DNA - People's Legal Services, Inc. will produce and implement a mass media campaign titled "Walk in Beauty?" This campaign is designed to encourage recycling and proper waste disposal in the Navajo Nation through a series of educational public service announcements on television and radio. The campaign is designed to raise awareness among Navajo language speakers about the benefits of recycling and the environmental consequences of illegal dumping. The PSAs will be in the Navajo and Hopi languages. DNA partners include KRMH and KTNN radio stations, Navajo Nation TV5 and former Navajo Nation President Peterson Zah.
Arizona State Parks, La Paz and Mohave County
$20,140 "Arizona State Parks Western Region Recycling Education Program"
Arizona State Parks will increase the awareness of and participation in waste reduction efforts through development of guided interpretive and self-guided media at four Arizona state parks. The parks include Lake Havasu State Park, Cattail Cove State Park, Buckskin Mountain State Park and Alamo Lake State Park. Arizona State Parks will develop an education curriculum for park ranger-led programs, by designing and creating training programs using informational kiosks and signs.
City of Suprise, Maricopa County
$25,750 "Be Environmentally Wise. Recycle in Surprise"
The city of Surprise will implement its new curbside recycling program by December 2003. Surprise will design and implement an educational Web site, prepare public education materials for outreach events and produce effective bilingual recycling promotional materials. In addition, the city will initiate recycling collection programs at each school and develop teacher-based activities with supporting materials and classroom activities.
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EPA, ADEQ Fine Black Mesa Pipeline for Continued Coal Slurry Leaks
PHOENIX (Aug. 14, 2003) -- Arizona Department of Environmental Quality Director Steve Owens and U.S. EPA today announced that Black Mesa Pipeline, Inc., has paid $55,000 in penalties associated with the most recent discharges from its coal slurry pipeline that runs across northern Arizona.
"We are concerned about continued discharges from the pipeline, despite the efforts that Black Mesa appears to be taking to correct the pipeline's deficiencies," Owens said. "We will ensure the company continues to comply with the terms of the 2001 consent decree."
The consent decree required Black Mesa to pay a $128,000 fine for seven discharges that occurred between 1997 and 1999, to clean up environmental damage caused by the spills and to take steps to prevent further discharges from pipeline. Those steps include conducting hydrostatic testing, ultrasonic surveying, implementing a corrosion monitoring program and replacing sections of the pipeline that do not meet minimum thickness requirements.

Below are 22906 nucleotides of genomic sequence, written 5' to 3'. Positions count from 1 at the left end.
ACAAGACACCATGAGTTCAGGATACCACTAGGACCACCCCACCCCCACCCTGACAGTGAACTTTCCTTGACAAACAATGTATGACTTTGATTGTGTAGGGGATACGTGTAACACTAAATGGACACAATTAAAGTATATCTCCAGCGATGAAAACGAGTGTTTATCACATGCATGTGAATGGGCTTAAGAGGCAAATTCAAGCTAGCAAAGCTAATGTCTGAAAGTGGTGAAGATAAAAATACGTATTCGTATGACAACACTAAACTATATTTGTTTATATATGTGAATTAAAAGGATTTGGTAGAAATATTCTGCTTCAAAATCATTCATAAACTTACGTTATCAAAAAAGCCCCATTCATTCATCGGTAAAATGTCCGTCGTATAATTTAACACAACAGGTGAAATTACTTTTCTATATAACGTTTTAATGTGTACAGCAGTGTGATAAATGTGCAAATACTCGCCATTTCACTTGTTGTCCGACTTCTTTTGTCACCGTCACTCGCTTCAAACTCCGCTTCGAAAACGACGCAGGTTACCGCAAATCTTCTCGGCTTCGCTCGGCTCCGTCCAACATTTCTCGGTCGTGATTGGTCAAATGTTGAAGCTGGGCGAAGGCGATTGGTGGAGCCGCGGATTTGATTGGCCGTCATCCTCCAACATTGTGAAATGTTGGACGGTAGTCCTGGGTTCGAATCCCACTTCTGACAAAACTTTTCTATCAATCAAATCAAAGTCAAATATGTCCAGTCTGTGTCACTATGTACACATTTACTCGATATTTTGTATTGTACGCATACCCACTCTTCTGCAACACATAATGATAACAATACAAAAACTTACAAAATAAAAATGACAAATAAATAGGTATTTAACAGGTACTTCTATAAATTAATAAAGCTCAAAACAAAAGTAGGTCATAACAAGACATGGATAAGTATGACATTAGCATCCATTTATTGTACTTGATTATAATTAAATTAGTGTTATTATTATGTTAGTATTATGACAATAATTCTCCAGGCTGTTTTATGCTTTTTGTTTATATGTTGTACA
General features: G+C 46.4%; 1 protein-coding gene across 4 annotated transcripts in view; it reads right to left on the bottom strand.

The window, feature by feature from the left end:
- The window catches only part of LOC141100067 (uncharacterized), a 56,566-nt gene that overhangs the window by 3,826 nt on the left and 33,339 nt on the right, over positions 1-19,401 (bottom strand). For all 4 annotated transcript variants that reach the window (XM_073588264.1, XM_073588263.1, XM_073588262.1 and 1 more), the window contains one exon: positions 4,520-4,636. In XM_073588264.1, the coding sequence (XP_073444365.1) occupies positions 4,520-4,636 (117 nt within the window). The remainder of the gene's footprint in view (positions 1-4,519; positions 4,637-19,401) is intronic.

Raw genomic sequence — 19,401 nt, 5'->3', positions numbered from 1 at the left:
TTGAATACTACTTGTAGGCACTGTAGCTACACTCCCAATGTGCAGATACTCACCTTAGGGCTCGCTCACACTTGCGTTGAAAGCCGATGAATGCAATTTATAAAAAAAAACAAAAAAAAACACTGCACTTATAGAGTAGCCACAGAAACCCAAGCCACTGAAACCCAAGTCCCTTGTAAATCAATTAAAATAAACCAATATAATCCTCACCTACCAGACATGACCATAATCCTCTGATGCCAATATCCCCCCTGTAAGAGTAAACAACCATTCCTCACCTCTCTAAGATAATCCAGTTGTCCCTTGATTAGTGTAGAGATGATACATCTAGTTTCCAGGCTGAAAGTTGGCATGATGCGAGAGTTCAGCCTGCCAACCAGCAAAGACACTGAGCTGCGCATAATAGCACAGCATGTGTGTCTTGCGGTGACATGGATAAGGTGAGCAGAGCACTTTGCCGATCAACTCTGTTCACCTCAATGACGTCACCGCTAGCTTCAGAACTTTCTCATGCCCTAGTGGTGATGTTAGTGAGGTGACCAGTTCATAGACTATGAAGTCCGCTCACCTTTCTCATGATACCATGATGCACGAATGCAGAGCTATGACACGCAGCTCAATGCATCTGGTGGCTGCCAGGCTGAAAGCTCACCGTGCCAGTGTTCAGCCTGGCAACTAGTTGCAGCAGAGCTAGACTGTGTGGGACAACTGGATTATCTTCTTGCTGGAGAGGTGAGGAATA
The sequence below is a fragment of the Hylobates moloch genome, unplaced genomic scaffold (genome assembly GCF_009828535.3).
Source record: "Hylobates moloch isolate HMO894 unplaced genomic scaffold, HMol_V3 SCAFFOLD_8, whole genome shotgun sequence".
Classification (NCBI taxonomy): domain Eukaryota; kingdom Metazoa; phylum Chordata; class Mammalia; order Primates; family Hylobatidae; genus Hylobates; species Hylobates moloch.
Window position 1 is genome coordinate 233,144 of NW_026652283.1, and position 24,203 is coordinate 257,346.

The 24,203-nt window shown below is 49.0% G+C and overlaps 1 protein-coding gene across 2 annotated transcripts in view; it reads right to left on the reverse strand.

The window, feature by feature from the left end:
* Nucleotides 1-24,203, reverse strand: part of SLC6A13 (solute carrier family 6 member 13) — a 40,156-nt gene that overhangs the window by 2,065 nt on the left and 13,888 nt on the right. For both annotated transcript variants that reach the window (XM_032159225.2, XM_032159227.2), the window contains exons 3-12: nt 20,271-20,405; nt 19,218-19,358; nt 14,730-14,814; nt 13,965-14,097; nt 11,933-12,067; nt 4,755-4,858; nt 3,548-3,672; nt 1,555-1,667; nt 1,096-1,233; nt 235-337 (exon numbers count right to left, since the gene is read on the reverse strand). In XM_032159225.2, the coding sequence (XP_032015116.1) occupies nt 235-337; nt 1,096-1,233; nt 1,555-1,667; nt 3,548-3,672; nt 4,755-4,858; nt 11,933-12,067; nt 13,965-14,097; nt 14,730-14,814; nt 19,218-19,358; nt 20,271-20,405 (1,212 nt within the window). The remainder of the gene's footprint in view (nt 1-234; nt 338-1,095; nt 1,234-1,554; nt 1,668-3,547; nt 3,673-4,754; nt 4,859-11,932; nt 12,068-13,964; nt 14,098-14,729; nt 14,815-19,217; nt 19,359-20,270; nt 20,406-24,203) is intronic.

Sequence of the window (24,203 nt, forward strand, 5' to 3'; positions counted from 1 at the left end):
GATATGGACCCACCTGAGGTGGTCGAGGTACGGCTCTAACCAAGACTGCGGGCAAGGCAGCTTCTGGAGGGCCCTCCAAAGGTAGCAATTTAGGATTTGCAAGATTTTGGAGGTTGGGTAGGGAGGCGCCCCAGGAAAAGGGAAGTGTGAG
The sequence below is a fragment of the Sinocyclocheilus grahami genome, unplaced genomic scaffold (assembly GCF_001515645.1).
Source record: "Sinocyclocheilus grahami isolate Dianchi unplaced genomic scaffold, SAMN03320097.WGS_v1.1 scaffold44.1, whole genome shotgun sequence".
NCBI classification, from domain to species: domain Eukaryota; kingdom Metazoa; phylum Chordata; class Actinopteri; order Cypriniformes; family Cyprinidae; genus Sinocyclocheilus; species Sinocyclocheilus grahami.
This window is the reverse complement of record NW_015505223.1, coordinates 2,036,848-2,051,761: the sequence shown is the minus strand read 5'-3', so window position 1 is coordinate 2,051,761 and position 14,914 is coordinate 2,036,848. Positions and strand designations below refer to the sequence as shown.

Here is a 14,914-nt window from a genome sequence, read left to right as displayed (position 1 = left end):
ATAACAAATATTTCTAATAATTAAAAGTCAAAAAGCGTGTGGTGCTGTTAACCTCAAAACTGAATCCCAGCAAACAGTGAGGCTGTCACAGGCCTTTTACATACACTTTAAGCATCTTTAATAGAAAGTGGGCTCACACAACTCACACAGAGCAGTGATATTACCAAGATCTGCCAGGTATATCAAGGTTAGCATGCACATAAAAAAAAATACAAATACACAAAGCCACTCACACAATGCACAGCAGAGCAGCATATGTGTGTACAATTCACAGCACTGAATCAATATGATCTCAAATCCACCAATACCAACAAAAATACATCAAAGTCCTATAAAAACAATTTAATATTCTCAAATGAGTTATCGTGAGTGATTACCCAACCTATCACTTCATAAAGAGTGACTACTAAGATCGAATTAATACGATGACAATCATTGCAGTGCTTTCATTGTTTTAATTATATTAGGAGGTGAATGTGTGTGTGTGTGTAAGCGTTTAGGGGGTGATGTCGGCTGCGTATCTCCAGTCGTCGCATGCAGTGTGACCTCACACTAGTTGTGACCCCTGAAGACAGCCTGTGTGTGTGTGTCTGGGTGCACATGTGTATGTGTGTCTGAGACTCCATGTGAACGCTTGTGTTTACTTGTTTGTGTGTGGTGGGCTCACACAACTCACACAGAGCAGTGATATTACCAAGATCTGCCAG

To date the company has replaced nearly 11 miles of pipe and has completed testing and surveying of the 273-mile pipeline, which carries a watery mixture of coal from Kayenta, Ariz., to Laughlin, Nev., where it fuels the Mohave Generating Station, operated by Southern California Edison.
Despite those efforts, the aging pipeline experienced eight additional discharges between September 2001 and August 2002, prompting the EPA and ADEQ to demand another $174,250 in January 2003, in accordance with the stipulated penalties clause in the consent decree. The company also has paid more than $575,000 to clean up areas affected by the discharges.
The latest penalty demand for $55,000 is the result discharges that occurred on Dec. 31, 2002 and March 24, 2003.
Complicating Black Mesa's modernization effort is the uncertain future of the Mohave Generating Station, which has been ordered by the EPA to upgrade its emission control equipment and comply with all air pollution control requirements on its first unit by Jan. 1, 2006 and on its second unit by April 1, 2006, or face closure. Black Mesa faces the expense of a costly modernization project, while the future of the generating station remains in doubt.
"We recognize the uncertainty facing the company, given the situation at the Mohave Generating Station," said Owens. "But the company needs to prevent further discharges as long as it continues to operate the pipeline."